While iOS 8 for the iPhone, iPad, and iPod touch is set for a September launch, Apple is planning to bring its next-generation Mac software, OS X Yosemite, into the wild a month later, in October, according to several sources. Apple plans to continue releasing OS X Yosemite Developer Previews every two to three weeks until a final Developer Preview is seeded on September 29th, according to the people. Apple is then expected to finish up work on Yosemite in early October and release a golden master build around October 10th, the sources said. Apple is also finishing up preparations to release a version of OS X Yosemite beta tomorrow to the first one million people who signed up for the public beta.
Ever since the Mac Pro was released in December, we’ve faced an onslaught of 4k displays. We reviewed Seiki’s budget offering last year, and while we liked it overall, it did have more than its fair share of set backs. For instance, you could only use the full 4k resolution at 30Hz, which meant that there would be noticeable lag when using the display as a monitor. Despite the low refresh rate, the display was still a great deal at its then $450 price point (now down to $390) and truly got us excited for the potential of 4k. At CES this year, we also saw a variety of 4k displays, some of which were priced for budget-minded customers, and some of which were high-end. Noticeably missing from CES, however, was Apple’s frenemy supplier/competitor Samsung.
Samsung, at the end of May, unveiled its take on an affordable 4k display. Samsung’s U28D590D is a 28-inch 4k monitor that supports full 4k resolution at 60Hz via a DisplayPort 1.2 connection. There are also two HDMI ports, but they’ll only do 4k at 30Hz, like the Seiki. The big selling point of the Samsung monitor, aside from doing 4k at 60Hz, is that it costs just $646 on Amazon. This puts it far below any currently available 4k monitor with 60Hz capabilities. I purchased the Samsung U28D590D on Amazon while it was priced at $666 and have been using it as my primary display for the past week. How does it compare to the Seiki? Is 4k all it’s hyped up to be? Let’s discuss.
Streaming TV is heating-up. We’re expecting a new Apple TV box to be announced in April, Amazon looks set to launch its own box in March and Google is reputed to be not far behind with a Nexus-branded box.
So-called cord-cutting – people who give up their cable TV subscriptions in favor of streaming content over the web – is growing in popularity. Mobile TV viewing on tablets is increasingly common.
All of which makes me wonder whether we’re witnessing the beginning of the end of live TV … ? Read more
With the new Mac Pro capable of powering three 4k displays, new MacBook Pros with Thunderbolt 2 and 4K HDMI 1.4 in many hands and Apple taking its sweet time to release its own monitor, an affordable 4k display is something many people are searching out right now. ASUS, at the Consumer Electronics Show, has just unveiled a new 28-inch 4k monitor that will retail for just $799. Currently, ASUS’ 31.5-inch 4k offering comes in at over $3,000, and while the price difference between the two is major, there doesn’t appear to be a gap in features (via Engadget).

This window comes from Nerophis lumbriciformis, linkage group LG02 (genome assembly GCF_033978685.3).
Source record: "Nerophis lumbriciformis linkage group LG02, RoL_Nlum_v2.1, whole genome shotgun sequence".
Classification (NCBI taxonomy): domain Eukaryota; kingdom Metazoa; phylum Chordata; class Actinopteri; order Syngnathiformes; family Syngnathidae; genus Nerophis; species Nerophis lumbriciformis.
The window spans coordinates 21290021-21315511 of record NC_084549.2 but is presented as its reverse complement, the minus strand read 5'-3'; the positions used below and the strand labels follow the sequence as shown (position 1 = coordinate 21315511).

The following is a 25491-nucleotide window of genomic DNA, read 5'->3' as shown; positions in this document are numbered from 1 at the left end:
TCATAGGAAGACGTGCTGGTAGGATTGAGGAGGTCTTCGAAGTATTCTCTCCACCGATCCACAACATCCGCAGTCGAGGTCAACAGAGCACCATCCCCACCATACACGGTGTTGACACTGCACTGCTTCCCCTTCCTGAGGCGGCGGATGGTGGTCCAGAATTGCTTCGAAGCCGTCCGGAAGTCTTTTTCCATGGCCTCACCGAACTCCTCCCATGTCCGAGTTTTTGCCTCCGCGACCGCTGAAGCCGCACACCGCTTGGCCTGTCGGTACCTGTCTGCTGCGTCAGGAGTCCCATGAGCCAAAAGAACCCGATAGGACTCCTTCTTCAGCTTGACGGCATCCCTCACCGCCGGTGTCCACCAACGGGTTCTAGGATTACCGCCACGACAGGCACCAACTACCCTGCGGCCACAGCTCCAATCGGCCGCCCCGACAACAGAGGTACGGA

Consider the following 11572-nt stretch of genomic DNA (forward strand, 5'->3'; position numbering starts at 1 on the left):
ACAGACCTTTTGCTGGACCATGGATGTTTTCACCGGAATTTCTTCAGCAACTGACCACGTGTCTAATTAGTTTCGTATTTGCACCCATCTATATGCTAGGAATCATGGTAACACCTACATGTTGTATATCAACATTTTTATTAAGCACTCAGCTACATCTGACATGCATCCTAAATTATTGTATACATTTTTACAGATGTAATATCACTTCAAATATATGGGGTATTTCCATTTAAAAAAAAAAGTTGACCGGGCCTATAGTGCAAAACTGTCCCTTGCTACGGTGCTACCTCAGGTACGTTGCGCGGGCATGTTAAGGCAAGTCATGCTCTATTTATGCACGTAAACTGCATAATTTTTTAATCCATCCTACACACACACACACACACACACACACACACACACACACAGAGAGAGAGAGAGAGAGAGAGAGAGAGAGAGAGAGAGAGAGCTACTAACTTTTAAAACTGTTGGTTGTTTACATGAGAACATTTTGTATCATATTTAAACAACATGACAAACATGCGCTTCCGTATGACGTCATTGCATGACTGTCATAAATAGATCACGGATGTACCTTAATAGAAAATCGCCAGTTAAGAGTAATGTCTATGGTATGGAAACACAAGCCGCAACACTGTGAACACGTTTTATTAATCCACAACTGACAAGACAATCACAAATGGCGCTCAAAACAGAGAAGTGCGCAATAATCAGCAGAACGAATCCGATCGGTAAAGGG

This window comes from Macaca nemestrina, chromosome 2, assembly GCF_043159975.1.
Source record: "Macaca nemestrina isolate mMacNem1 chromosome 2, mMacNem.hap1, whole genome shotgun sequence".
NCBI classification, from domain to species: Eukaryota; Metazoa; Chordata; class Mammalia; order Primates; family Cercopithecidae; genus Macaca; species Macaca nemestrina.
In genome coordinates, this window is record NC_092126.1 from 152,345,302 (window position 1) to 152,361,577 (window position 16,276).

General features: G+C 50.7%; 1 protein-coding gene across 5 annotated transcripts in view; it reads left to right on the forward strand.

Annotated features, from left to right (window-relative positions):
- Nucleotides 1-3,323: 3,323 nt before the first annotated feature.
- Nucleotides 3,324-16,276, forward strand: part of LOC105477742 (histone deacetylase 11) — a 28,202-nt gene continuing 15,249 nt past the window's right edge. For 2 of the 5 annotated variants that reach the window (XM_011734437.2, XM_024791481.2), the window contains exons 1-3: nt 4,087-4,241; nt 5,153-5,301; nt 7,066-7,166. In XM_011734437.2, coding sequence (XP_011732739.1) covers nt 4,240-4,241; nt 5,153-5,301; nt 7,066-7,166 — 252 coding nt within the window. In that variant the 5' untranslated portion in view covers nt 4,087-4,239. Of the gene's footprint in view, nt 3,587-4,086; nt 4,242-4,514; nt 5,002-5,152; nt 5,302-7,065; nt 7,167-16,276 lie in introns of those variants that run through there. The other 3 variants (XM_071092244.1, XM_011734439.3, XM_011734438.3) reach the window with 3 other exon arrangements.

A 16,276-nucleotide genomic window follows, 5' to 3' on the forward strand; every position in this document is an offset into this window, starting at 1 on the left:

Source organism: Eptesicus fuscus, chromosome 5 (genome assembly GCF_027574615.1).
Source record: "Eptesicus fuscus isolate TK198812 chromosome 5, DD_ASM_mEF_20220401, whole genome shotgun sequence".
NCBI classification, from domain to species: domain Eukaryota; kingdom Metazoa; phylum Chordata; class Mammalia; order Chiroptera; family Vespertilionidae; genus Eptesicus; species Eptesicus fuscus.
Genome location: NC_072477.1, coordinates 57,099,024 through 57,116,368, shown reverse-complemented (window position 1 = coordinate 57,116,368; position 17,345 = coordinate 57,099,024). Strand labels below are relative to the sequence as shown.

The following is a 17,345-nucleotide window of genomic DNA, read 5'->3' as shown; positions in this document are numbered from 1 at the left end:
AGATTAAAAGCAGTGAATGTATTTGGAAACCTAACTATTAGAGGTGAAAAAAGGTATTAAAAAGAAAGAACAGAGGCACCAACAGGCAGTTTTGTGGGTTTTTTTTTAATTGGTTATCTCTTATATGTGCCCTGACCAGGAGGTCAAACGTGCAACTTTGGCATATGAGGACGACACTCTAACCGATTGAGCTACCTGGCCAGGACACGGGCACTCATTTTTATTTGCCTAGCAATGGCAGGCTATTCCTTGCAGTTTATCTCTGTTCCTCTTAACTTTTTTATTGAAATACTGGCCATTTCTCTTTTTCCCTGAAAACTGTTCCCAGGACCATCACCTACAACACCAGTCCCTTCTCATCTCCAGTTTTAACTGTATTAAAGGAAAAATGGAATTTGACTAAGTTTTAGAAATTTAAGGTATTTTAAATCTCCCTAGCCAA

ASUS’s 28-inch 4k monitor will pack a resolution of 3,840 x 2,160, just like its larger sibling. As far as ports go, we’re looking at one DisplayPort and one MHL-capable HDMI port. The monitor has a fully rotatable design, as well as a quick 1ms response time.
Tests by French site Mac4Ever.com found that current model Retina MacBook Pro machines can use their Thunderbolt 2 connections to drive the Sharp PN-K321 4K display at 60Hz when running Windows 8.1 with the latest NVidia drivers, rather than the 30Hz possible with OS X. This suggests that OS X will be able to do the same when Apple updates the rMBP video/Thunderbolt 2 drivers.
While 30Hz is good enough for movies, our own Seth Weintraub found on his bargain Seiki that it gives a poor experience when scrolling webpages, and is of course completely unusable for games. 60Hz, in contrast, gives a smooth experience when using a computer. The mystery had been why the latest Retina MacBook Pros, with Thunderbolt 2 support, were limited to 30Hz when the specs should have made them capable of double this – and the video drivers appear to be the answer …
There was one notable omission from Apple’s recent flurry of new product announcements: a 4K display. It will launch one in time, of course – and I’ll come to that shortly. But in the meantime, there’s the question of how it demonstrates one of the key capabilities of the new Mac Pro.
Sure, they could hook it up to multiple Thunderbolt Displays, but that’s not the same: Apple made a point when launching the machine of pointing out that it could drive three simultaneous 4K displays. That’s a capability you’d imagine it would want to at least show off in-store, and perhaps even offer for sale …